Probiotic benefits go way beyond your gut

No conversation about nutrition would be complete without a look at the benefits of probiotics. Because as most everyone knows by now, these tiny bugs deliver some pretty big benefits.


A rich and diverse microbiome is the hallmark of a healthy gut. And yes, trouble-free digestion is one key feature. But it might surprise you to learn how many other perks a probiotic-packed diet can bring.


In fact, the latest research continues to show that good bacteria may hold the key to your entire body’s lasting health…


There’s more to your gut than meets the eye


Your gut facilitates your ability to absorb and process critical nutrients, for starters. But it’s responsible for a whole lot more than simple digestion.


Your gut is also home to a whopping 80 percent of your body’s immune cells—as well as being a key source of neurotransmitters like serotonin, which help to keep your mood and your brain balanced. So needless to say, when your microbiome is out of whack, your health can suffer in more ways than one.


Digestive issues like gas, bloating, constipation, or irritable bowels may be the most obvious symptoms. But microbiome imbalances also pave the way to inflammation… and all the issues that come with it.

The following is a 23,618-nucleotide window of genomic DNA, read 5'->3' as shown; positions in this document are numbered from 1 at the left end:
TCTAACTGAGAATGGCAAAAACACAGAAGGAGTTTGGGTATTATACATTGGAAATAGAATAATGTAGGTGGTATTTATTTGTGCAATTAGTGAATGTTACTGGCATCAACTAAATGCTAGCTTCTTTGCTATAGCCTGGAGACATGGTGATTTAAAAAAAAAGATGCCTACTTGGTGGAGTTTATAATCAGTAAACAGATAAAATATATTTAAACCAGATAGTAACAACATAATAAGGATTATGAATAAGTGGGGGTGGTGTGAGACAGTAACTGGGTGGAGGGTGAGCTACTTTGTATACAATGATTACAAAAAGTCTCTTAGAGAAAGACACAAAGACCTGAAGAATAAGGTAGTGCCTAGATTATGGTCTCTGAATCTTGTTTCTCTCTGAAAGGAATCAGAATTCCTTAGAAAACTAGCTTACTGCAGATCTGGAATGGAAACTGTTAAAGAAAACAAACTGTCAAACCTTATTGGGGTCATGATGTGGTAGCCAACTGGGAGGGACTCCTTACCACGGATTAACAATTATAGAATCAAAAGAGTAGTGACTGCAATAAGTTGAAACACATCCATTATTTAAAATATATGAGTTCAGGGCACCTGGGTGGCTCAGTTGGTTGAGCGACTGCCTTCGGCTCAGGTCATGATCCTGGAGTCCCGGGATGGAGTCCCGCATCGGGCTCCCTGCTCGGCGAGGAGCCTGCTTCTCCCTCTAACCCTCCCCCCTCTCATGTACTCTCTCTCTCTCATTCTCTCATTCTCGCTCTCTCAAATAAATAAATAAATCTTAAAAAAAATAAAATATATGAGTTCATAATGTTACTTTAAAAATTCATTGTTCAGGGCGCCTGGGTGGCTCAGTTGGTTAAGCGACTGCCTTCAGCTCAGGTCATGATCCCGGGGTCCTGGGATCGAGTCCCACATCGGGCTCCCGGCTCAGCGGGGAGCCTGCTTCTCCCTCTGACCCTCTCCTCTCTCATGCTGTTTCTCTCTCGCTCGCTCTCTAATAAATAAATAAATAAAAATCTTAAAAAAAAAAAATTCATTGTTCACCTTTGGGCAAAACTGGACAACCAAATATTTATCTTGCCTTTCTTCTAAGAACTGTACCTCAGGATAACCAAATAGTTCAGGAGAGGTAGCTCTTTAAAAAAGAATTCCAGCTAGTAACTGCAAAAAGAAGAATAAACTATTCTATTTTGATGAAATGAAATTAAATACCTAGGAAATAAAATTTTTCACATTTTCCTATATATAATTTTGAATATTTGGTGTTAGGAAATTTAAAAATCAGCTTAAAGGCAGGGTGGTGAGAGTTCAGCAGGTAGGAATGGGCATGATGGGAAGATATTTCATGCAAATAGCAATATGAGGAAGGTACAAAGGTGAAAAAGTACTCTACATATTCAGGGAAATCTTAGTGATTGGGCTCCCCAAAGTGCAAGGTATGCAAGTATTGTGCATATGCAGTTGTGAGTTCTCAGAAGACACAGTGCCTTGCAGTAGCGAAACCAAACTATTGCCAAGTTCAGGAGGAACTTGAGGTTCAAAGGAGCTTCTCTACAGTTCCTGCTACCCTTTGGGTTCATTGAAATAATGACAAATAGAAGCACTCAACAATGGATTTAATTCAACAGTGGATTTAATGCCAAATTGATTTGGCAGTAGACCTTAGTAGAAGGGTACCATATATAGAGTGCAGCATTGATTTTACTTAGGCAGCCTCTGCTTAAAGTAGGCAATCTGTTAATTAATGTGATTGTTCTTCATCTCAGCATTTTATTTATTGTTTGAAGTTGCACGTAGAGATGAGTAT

Believe it or not, studies have established links between the gut’s bacterial population and a whole host of chronic conditions—including diabetes, heart disease, osteoporosis, and even cancer and Alzheimer’s disease.  


How to feed your microbiome


Yes, yogurt is a popular probiotic choice. (We recommend plain Greek yogurt.) But there are a lot of other great ways to pack your diet with friendly flora.


Sauerkraut, kimchi, and other fermented vegetables are rich sources of beneficial bacteria, for example. Fermented soy products like miso and tempeh are also rich in both probiotics and protein. And beverages like kombucha—an effervescent fermented tea drink—deliver a hearty dose of probiotics, too. (Just be sure to stick with low-sugar varieties.)


But those good bacteria also need proper nourishment to thrive. And that’s where prebiotics come into play.


Prebiotics are rich in fibers like pectin, beta-glucan, and inulin, which provide food for probiotics. Top picks include artichokes, garlic, onions, leeks, asparagus, bananas, oats, jicama, seaweed, and avocado. And you should eat them in abundance, as long as your gut agrees. (Prebiotic foods are also high in FODMAPs—fermentable oligosaccharides, disaccharides, monosaccharides, and polyols—a class of carbohydrates that some people have trouble digesting.)


But of course, your diet is only one way to nourish your microbiome. High-quality probiotic supplements are also widely available—and you can’t go wrong including one in your daily regimen.     


Until next time,


The XY Wellness Team